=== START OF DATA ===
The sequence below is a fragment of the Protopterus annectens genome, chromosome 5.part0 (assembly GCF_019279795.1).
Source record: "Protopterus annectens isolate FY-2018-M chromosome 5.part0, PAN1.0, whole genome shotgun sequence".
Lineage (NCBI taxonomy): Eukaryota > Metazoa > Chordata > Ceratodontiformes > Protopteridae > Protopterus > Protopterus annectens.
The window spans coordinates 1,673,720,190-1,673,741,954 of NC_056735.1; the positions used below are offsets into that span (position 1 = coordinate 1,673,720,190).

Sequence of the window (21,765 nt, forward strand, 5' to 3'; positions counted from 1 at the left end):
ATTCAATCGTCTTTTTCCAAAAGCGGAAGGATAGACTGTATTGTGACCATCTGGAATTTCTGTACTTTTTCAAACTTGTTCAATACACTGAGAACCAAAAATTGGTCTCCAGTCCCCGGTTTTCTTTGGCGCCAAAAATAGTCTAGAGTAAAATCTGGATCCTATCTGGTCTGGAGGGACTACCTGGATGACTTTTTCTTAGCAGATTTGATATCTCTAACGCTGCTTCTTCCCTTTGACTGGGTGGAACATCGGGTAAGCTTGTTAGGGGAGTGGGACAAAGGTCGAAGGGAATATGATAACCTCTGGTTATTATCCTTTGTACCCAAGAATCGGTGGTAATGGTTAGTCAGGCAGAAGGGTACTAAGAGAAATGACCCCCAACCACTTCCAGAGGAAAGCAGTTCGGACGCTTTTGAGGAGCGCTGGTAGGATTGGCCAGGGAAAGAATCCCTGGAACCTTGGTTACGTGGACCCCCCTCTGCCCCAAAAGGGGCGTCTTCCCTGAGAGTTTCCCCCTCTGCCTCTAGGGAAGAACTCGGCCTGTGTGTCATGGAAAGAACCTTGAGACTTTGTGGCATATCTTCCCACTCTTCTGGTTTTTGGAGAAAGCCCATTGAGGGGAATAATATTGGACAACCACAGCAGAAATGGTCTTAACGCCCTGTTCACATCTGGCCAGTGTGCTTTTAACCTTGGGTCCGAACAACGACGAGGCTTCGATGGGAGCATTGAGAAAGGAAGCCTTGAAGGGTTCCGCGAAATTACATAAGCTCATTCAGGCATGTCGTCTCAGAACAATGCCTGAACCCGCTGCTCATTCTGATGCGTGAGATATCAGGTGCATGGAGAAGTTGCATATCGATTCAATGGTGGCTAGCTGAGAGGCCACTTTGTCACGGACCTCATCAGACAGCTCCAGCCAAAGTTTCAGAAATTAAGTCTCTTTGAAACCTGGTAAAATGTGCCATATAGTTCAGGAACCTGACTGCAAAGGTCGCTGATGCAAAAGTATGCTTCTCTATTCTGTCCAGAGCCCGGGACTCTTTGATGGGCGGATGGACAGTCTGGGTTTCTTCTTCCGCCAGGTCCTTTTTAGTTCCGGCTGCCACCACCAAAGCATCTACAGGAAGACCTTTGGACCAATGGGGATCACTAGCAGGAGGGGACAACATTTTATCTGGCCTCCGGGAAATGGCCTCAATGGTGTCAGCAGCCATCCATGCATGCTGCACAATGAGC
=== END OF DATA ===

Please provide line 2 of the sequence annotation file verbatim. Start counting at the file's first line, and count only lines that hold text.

Source record: "Protopterus annectens isolate FY-2018-M chromosome 5.part0, PAN1.0, whole genome shotgun sequence".